Greece enjoys debt sale success

Woman in Athens Greece faces a long walk out of financial struggle

Greece has successfully sold government bonds in its first attempt since the huge EU-IMF loan bail-out was launched in early May.

It had sought to raise 1.25bn euros (£1.05bn; $1.58bn), but the offer was oversubscribed, with bids totalling 3.6bn euros.

Greece must repay the bonds after six months, with a return rate of 4.65%, which is lower than IMF loans.

The controversial bail-out package is worth 110bn euros over three years.

However, payments are on condition that Greece slashes public spending and boosts tax revenue.

'First steps'

Greece abandoned plans to sell 12-month bonds, which would probably have been seen as riskier.

Analysts said that because the bonds sold had a very short maturity, the sale was not a good indication of how much faith investors had in Greece's long-term prospects.

"It is important that Greece returns to money markets, but the real, hard test will be only when it sells debt with a maturity extending beyond the EU/IMF programme, beyond 2012," said Jens-Oliver Niklasch, bond analyst at LBBW.

"Conditions are not ripe yet for such a step... one has to see how the general government deficit develops.

"Greece has lost a lot of confidence with financial markets and it will be a long way to win it back. Today's auction was one of the first steps, but it doesn't say much in terms of what is going to happen next."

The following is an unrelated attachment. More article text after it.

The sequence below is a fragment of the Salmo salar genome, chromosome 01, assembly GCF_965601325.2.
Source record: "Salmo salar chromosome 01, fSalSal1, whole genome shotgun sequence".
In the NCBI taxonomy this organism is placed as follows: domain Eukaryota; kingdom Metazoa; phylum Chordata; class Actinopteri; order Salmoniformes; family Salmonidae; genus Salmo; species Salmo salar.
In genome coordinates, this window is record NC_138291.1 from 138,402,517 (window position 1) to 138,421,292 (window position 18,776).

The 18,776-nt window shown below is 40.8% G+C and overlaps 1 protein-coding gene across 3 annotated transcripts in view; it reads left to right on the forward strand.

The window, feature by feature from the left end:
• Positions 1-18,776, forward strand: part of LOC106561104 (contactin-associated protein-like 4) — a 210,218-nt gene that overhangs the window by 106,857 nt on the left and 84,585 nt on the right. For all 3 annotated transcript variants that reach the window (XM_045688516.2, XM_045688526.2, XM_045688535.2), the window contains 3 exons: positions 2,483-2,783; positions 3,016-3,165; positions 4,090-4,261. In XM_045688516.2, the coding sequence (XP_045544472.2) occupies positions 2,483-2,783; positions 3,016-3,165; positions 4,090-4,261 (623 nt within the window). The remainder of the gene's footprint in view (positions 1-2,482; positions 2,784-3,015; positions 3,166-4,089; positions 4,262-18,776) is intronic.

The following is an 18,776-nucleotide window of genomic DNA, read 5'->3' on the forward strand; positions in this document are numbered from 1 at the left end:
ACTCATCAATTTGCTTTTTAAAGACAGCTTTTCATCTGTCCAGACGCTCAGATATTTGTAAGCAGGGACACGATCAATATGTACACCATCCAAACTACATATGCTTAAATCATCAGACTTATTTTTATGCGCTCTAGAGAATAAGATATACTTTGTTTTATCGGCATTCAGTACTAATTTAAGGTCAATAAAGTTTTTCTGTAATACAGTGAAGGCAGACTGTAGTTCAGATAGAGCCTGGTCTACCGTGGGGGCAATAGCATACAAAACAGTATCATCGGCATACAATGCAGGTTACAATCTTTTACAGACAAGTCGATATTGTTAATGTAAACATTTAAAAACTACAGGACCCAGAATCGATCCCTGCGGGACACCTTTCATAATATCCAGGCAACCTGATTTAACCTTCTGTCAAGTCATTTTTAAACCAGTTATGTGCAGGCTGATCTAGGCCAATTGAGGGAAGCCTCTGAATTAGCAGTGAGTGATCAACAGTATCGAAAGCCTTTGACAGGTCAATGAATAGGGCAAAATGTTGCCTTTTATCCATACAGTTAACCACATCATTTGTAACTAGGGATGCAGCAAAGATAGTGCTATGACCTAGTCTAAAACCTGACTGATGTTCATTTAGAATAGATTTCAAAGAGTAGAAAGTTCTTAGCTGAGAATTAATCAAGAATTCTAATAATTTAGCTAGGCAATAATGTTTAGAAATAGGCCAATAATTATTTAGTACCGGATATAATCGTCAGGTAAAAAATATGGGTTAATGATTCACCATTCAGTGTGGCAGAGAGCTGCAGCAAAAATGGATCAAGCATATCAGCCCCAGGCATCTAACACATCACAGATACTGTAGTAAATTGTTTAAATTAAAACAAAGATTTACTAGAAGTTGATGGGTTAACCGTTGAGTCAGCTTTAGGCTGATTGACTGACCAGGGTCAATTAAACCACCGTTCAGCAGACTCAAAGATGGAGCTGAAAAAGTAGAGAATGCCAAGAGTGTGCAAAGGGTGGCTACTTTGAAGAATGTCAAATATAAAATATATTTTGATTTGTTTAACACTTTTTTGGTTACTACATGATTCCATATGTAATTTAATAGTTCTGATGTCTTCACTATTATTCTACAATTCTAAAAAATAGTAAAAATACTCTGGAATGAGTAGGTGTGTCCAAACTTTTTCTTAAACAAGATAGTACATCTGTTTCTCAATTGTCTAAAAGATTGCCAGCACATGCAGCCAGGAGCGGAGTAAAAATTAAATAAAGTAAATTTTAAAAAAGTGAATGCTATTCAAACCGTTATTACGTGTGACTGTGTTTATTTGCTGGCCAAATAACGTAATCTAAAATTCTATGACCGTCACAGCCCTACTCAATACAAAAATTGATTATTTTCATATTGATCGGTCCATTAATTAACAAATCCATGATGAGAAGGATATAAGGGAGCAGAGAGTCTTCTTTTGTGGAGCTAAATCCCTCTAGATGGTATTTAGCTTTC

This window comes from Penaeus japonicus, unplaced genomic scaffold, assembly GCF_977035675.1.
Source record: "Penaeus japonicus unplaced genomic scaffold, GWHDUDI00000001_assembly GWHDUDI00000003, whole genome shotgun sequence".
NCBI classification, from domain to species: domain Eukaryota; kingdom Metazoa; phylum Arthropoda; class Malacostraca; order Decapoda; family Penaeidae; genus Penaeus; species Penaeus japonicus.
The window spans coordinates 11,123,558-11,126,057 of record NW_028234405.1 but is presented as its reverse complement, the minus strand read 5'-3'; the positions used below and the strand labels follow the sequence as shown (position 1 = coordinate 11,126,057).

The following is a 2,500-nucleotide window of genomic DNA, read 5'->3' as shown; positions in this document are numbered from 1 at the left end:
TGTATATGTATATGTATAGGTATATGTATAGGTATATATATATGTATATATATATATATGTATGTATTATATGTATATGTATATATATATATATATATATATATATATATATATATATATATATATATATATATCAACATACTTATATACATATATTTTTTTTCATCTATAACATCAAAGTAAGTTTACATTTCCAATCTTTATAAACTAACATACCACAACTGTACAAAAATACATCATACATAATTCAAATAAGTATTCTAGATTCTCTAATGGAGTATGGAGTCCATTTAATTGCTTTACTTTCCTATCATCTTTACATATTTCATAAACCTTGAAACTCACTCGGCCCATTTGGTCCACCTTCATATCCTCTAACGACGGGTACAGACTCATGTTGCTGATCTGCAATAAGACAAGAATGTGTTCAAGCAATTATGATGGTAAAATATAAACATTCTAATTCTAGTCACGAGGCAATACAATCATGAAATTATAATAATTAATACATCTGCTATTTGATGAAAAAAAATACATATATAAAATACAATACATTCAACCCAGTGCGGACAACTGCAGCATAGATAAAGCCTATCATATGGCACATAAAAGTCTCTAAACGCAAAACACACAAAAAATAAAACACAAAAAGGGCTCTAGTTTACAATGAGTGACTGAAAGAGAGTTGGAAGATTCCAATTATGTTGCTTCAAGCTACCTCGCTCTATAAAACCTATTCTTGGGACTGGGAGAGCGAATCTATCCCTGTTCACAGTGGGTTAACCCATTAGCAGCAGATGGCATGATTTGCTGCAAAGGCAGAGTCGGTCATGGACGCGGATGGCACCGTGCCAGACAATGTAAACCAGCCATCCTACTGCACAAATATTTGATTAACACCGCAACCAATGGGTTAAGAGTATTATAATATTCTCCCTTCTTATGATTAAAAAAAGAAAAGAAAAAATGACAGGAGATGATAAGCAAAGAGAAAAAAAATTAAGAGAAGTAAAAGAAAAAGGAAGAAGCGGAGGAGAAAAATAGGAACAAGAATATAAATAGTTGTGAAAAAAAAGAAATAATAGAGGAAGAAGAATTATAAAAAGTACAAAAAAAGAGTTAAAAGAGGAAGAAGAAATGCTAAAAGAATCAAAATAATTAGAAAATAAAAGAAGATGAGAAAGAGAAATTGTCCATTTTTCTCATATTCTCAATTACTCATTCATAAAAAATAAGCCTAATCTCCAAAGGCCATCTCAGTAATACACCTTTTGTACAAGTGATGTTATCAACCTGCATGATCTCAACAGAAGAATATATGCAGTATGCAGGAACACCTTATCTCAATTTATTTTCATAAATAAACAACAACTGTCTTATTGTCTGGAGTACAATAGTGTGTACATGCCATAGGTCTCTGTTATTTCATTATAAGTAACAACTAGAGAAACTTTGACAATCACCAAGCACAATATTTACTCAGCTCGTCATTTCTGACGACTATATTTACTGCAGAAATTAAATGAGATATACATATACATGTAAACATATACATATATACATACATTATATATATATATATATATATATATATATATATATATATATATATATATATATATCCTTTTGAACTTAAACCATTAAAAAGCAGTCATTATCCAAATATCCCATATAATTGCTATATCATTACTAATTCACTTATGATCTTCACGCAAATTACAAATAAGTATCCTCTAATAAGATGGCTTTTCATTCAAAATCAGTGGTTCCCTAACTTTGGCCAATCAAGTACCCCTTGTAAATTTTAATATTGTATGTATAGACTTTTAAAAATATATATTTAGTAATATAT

The auction came hours after Portugal's sovereign debt rating was downgraded by Moody's in a further blow for the eurozone.

This made the over-subscription for Greek debt a "good result", said Costas Boukas, head of asset management at Beta Securities.

"It is a vote of confidence for the measures taken by the government. Greece has an open window to exit crisis."

Austerity measures already announced include raising the retirement age, cracking down on tax evasion and ending public sector bonuses.

The aim is to slash the budget deficit from 13.6% of gross domestic product (GDP) to below 3% by 2014. The EU's stability pact sets 3% as an EU-wide maximum for deficits.

But the harsh measures have already triggered a wave of public sector strikes and violence on the streets of Athens.

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